‘In quest of Small Milkwort Comesperma polygaloides’.
It was obvious that our Angair members were keen to renew activities for the year with a group of 20 joining us for the Nature Ramble on 14 February .
We had chosen the coastal heathland at Red Rocks as we were keen to show people the Small Milkwort, Comesperma polygaloides, a rare plant for our district, that is listed under the Flora and Fauna Guarantee Act, and at the present time seems to be just known from this area.
Smaill Milkwort Comesperma polygaloides
We were successful with our quest as we were able to find just four very small plants with their bluish green leaves and small, purple-mauve, butterfly-like flowers in short racemes. We certainly needed the hand lens to see the beauty of the tiny flowers.
Surf Coast Track Nature Walk
The end of Hurst Road leads to a beautiful coastal heathland which is part of the Surf Coast Nature Walk. There are magnificent coastal views, and the track is flanked with so many of our coastal plants that we were able to admire as we walked along.
The Ixodia was in full bloom with its pristine white flowers and there were many spectacular clumps growing on the sides of the track.
The Correa was starting to flower with bushes covered in buds and a few bright red and yellow flowers tucked amongst the vegetation.
Sue and Gail looking at buds of Eucalypt
People were amazed to realise that some of the short stunted trees growing on the sides of the track were indeed the Red Ironbark that grows as such tall forest trees further inland.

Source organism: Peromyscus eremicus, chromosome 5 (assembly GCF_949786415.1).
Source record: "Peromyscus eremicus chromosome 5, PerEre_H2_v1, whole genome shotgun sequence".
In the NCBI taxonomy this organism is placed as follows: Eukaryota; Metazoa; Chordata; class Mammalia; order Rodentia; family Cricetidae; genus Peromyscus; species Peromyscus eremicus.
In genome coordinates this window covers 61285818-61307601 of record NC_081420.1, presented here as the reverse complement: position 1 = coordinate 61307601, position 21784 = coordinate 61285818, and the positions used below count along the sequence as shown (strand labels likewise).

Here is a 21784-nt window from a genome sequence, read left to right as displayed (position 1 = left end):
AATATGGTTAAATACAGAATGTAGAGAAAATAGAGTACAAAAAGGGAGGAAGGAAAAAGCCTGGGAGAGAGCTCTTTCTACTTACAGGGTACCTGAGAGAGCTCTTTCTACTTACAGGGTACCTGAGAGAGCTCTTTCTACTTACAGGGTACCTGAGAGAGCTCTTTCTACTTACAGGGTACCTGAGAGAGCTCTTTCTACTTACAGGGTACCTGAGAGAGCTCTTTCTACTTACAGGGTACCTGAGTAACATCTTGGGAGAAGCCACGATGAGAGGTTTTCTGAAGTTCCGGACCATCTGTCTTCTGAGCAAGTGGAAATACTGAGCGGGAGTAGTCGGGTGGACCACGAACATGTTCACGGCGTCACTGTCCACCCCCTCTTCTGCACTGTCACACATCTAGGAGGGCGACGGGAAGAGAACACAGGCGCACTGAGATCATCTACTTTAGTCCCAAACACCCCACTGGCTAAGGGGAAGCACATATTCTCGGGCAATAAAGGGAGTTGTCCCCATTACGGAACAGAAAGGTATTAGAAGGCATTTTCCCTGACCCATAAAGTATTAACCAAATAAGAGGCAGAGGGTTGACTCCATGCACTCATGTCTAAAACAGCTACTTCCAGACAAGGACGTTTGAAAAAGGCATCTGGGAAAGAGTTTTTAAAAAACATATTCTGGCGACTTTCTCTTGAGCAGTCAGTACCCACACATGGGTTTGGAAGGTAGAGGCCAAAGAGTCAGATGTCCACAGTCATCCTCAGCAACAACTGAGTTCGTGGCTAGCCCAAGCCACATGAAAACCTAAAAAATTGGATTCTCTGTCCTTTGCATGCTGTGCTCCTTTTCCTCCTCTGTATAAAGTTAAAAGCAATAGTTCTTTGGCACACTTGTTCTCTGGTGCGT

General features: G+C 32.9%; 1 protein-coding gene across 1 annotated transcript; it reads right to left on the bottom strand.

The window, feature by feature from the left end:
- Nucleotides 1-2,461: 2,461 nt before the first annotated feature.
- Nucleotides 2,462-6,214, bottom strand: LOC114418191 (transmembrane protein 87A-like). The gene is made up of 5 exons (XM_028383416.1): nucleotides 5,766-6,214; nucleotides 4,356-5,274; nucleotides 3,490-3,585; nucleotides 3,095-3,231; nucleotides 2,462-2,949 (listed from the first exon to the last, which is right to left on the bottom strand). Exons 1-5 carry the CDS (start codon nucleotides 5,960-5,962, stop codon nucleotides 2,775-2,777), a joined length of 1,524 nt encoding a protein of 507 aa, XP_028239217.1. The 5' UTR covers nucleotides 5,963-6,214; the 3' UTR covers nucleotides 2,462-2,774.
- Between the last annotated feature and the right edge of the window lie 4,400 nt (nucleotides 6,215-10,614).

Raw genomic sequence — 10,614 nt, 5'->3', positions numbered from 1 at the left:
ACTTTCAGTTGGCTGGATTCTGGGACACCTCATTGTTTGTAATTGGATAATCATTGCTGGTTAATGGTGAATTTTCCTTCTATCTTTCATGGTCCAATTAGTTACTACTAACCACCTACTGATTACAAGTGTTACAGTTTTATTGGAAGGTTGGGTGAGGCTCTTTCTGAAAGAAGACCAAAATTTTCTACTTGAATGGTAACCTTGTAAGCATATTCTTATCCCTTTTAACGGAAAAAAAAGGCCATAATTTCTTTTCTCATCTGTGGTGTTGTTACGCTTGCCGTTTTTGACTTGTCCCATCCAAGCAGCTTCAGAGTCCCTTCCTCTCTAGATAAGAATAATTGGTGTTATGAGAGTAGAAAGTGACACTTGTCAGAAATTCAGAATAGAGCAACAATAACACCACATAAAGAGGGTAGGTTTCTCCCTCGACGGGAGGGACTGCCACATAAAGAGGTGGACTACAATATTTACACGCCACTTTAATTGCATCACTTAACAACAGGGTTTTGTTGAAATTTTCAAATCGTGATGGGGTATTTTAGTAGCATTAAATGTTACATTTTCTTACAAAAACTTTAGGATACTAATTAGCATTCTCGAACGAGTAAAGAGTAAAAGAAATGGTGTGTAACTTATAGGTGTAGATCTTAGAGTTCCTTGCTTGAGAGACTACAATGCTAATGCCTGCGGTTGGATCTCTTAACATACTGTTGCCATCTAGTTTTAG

The distinctive buds, grouped in threes, with long stalks and conical caps made it easy for Sue and Gail to identify.
There were so many other plants for us to identify and admire. We compiled a plant list of 55 species that we will be able to add to in the various seasons. The Cypress Daisy-bush with its white flowers will be a feature in the spring.
Looking at Jewell Spider
It wasn’t just the plants – there were other things to observe. A jewel spider was captured on camera.
Ants with moth
… and two industrious ants were collecting their dinner.
Group with sign
Returning to the start of the walk we took a photo of most of the people who had come along and participated in the activity. It was pleasing to see the temporary Dog Exclusion Sign indicating that the vulnerable Hooded Plovers, which had two chicks on the Red Rocks beach, were being protected by Parks Victoria through the implementation of a Dog Exclusion Zone. We all agreed that it was a great place to visit and that we could have spent so much more time exploring the area.
Photos by Alison Watson